Mazarin, dominated by this energy, obeyed almost mechanically, and read the two letters; One was that in which the queen asked the return of the ornaments,- the one borne by d’Artagnan, and which arrived in time. The other was the one Laporte had given the duke, in which the queen warned him that he was about to be assassinated, and which had arrived too late.

"It is well, Madame," said Mazarin; "there is nothing to reply to that."

"If, sir," said the queen, closing the coffer, and resting her hand upon it,- "if there is anything to say, it is that I have always been ungrateful to those men who saved me, and who had done all they could do to save him also; it is that I gave nothing to that brave d’Artagnan of whom you were speaking just now, but my hand to kiss and this diamond."

The queen extended her beautiful hand towards the cardinal, and showed him a fine stone which sparkled on her finger. "He sold it, as it appears," continued she, "in a moment of need; he sold it to save me a second time, for it was to send a messenger to the duke, and warn him that he was to be assassinated."

"D’Artagnan knew it, then?"

"He knew all. How did he do it? I am ignorant; but in fine, he sold it to M. d’Essart, on whose finger I saw it, and from whom I re-purchased it. But this diamond belongs to him, sir; return it to him on my part, and since you have the honor to have near you such a man, try to make him useful."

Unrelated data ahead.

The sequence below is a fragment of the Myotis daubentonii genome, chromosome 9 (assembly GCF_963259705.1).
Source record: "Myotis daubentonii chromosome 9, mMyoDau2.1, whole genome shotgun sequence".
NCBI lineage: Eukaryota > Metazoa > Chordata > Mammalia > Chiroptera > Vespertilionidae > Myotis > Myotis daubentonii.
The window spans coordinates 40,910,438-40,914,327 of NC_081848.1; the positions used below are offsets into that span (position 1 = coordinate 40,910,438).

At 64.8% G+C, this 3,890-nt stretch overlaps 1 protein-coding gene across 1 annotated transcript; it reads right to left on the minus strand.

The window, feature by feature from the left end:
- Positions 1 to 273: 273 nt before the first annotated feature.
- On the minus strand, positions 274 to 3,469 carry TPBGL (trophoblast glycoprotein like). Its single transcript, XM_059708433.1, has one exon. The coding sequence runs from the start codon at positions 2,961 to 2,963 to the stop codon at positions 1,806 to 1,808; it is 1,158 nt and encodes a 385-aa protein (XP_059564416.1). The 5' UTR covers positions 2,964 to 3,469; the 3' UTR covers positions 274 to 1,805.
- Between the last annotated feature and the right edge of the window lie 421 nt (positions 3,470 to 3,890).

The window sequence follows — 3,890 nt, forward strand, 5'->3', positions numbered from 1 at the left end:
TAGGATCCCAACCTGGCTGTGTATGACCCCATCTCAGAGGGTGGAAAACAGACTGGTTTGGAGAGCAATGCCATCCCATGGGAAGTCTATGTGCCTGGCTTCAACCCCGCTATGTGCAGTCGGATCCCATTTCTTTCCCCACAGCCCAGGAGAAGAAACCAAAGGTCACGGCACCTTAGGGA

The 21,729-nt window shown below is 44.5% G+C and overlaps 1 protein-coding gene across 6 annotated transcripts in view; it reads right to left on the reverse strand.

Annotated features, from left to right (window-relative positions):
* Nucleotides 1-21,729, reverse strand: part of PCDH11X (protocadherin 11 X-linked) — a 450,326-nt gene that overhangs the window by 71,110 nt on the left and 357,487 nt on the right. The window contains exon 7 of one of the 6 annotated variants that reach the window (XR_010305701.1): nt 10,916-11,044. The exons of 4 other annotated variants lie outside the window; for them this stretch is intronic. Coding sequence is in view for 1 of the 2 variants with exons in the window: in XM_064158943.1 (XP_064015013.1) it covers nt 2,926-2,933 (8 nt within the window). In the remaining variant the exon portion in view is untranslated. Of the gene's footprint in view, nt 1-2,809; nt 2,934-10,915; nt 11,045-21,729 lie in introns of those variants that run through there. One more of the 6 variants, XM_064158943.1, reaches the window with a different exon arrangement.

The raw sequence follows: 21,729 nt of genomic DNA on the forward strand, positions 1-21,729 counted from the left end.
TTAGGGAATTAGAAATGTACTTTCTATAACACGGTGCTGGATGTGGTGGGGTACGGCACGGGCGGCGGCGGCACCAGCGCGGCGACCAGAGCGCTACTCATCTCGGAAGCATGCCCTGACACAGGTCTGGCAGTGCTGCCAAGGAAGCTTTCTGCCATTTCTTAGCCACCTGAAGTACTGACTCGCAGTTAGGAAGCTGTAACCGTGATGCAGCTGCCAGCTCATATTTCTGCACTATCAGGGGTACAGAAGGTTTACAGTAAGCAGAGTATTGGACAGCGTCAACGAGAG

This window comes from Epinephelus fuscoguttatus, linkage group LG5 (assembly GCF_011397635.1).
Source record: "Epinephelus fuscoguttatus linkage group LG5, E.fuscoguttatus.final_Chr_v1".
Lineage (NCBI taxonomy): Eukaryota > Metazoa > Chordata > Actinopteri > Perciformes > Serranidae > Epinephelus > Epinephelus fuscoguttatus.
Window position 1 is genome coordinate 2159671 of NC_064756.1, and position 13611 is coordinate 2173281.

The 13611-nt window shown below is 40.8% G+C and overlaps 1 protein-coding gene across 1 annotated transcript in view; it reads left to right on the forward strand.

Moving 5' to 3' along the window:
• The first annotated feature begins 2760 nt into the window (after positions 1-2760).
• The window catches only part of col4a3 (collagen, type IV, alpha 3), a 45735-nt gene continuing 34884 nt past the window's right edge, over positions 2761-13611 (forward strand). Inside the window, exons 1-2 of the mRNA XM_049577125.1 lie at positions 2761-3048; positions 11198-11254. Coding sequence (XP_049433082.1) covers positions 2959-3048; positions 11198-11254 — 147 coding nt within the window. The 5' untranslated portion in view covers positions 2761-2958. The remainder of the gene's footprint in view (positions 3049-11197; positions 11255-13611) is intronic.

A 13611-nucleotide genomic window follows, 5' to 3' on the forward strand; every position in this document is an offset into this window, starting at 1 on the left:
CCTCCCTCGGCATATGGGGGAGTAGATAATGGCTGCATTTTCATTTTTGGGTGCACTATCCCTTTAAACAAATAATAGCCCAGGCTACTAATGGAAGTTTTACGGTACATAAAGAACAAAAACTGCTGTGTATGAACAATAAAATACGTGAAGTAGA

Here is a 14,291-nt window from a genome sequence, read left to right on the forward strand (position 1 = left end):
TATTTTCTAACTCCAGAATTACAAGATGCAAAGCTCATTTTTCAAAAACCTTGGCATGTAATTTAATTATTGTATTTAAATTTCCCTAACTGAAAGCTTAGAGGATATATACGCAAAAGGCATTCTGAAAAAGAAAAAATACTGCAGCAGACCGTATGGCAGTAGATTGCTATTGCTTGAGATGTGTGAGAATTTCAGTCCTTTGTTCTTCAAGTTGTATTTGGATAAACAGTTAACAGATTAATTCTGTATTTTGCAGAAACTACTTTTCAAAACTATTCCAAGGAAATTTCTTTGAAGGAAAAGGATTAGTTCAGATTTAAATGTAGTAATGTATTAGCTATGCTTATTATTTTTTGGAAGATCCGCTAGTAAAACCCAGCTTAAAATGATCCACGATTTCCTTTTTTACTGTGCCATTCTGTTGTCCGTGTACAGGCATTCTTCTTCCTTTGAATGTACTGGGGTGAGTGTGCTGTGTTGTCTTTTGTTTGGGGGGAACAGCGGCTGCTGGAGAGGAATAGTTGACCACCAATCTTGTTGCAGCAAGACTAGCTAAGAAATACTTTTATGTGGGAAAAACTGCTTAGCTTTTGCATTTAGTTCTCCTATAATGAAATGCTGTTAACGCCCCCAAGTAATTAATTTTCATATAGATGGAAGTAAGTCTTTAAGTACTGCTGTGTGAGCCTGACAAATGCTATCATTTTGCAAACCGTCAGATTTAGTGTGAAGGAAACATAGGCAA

"Thanks, Madame!" said Mazarin, "I will profit by the counsel."

"And now," said the queen, her voice broken by emotion, "have you any other question to ask me?"

"Nothing, Madame," responded the cardinal, with his most caressing voice, "except to beg you to pardon me my unjust suspicions; but I love you so much that it is not strange that I should be jealous- even of the past."

A smile of indefinable expression crossed the lips of the queen. "Well, then, sir," said she, "if you have no further question to ask, leave me; you ought to understand that after such a scene I have need to be alone."

Mazarin bent low. "I retire, Madame," said he; "do you permit me to return?"

"Yes, but tomorrow; all that time will not be too much in which to compose myself."

The cardinal took the queen’s hand, raised it with an air of gallantry to his lips, and then retired.

Scarcely had he gone out than the queen passed into the apartment of her son, and asked Laporte if the king had retired. Laporte pointed with his hand to the child, who was asleep. Anne of Austria ascended the steps of the bed, approached her lips to the ruffled forehead of her son, and left there a gentle kiss; then she retired as silently as she came, merely saying to the valet de chambre:

"Try, then, my dear Laporte, that the king may be more courteous to Monsieur the Cardinal, to whom both he and I are under such great obligations."


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Chicago: Alexandre Dumas père, "Chapter IV: Anne of Austria at the Age of Forty-Six," Twenty Years After Original Sources, accessed December 10, 2023,

MLA: Dumas, Alexandre, père. "Chapter IV: Anne of Austria at the Age of Forty-Six." Twenty Years After, Original Sources. 10 Dec. 2023.

Harvard: Dumas, A, 'Chapter IV: Anne of Austria at the Age of Forty-Six' in Twenty Years After. Original Sources, retrieved 10 December 2023, from